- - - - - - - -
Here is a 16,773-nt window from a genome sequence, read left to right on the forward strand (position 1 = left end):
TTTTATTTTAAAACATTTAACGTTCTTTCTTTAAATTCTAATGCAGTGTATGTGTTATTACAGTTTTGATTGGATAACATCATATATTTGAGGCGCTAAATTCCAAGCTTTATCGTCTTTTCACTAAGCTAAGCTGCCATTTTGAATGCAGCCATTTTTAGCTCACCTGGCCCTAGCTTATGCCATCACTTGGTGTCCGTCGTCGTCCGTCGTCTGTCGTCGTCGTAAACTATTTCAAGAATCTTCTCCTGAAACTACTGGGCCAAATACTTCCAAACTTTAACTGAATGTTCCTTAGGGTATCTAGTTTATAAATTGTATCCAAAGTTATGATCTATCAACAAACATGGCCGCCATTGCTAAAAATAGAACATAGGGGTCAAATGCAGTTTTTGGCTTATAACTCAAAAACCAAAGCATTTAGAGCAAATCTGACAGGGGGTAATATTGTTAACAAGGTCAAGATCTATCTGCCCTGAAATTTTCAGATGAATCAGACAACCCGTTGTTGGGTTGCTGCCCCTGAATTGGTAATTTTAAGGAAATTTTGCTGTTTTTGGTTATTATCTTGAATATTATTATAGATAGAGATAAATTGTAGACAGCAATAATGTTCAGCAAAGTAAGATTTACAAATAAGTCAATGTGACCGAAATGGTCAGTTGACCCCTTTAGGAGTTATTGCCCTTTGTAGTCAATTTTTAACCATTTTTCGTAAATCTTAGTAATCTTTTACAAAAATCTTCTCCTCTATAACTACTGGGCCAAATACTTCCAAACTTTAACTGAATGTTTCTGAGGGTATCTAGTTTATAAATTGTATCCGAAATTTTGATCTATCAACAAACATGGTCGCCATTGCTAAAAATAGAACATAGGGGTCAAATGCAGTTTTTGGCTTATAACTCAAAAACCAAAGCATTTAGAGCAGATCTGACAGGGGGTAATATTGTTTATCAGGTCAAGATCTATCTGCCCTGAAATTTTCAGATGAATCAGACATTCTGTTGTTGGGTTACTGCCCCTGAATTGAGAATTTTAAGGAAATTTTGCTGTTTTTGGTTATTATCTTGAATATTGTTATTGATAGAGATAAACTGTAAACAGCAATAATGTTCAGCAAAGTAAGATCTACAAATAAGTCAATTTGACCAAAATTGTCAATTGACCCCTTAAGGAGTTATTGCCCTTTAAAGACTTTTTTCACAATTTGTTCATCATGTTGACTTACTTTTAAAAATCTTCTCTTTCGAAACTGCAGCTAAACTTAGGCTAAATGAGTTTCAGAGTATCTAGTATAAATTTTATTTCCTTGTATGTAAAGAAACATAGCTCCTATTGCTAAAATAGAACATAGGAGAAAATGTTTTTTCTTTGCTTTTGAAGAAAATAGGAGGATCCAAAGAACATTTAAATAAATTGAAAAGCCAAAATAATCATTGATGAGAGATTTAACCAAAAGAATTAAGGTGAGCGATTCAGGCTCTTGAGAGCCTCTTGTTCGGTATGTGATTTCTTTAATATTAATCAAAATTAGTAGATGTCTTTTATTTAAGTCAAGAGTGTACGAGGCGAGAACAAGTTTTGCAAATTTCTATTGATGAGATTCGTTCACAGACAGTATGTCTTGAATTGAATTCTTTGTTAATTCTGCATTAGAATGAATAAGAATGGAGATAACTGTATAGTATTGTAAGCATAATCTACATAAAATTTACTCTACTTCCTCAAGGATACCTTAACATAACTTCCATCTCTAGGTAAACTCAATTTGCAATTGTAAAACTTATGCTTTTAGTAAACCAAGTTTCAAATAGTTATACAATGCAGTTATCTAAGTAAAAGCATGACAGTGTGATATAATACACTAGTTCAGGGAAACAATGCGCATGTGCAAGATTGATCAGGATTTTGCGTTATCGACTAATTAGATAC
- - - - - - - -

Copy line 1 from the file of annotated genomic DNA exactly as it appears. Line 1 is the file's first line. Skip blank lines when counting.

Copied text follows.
Here is a 16,773-nt window from a genome sequence, read left to right on the forward strand (position 1 = left end):